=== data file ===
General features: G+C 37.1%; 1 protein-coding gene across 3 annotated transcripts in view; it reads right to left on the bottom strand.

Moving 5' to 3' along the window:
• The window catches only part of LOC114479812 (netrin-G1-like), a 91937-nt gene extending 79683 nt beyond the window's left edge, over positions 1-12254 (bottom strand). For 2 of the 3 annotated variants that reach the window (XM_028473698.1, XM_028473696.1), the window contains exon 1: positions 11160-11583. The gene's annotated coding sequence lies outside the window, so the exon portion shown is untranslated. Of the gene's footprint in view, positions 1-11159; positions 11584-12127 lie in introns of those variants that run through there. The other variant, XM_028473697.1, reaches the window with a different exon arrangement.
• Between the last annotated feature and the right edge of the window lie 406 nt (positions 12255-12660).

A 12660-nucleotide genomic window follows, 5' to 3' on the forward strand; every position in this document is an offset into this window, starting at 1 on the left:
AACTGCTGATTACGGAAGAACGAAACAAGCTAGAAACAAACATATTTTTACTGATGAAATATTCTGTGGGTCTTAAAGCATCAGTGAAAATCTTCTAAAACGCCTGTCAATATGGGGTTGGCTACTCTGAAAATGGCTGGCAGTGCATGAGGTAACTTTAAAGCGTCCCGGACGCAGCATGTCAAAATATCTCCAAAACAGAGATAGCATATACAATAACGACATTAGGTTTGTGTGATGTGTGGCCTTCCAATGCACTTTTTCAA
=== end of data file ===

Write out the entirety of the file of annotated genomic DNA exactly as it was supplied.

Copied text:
General features: G+C 37.1%; 1 protein-coding gene across 3 annotated transcripts in view; it reads right to left on the bottom strand.

Moving 5' to 3' along the window:
• The window catches only part of LOC114479812 (netrin-G1-like), a 91937-nt gene extending 79683 nt beyond the window's left edge, over positions 1-12254 (bottom strand). For 2 of the 3 annotated variants that reach the window (XM_028473698.1, XM_028473696.1), the window contains exon 1: positions 11160-11583. The gene's annotated coding sequence lies outside the window, so the exon portion shown is untranslated. Of the gene's footprint in view, positions 1-11159; positions 11584-12127 lie in introns of those variants that run through there. The other variant, XM_028473697.1, reaches the window with a different exon arrangement.
• Between the last annotated feature and the right edge of the window lie 406 nt (positions 12255-12660).

A 12660-nucleotide genomic window follows, 5' to 3' on the forward strand; every position in this document is an offset into this window, starting at 1 on the left:
AACTGCTGATTACGGAAGAACGAAACAAGCTAGAAACAAACATATTTTTACTGATGAAATATTCTGTGGGTCTTAAAGCATCAGTGAAAATCTTCTAAAACGCCTGTCAATATGGGGTTGGCTACTCTGAAAATGGCTGGCAGTGCATGAGGTAACTTTAAAGCGTCCCGGACGCAGCATGTCAAAATATCTCCAAAACAGAGATAGCATATACAATAACGACATTAGGTTTGTGTGATGTGTGGCCTTCCAATGCACTTTTTCAA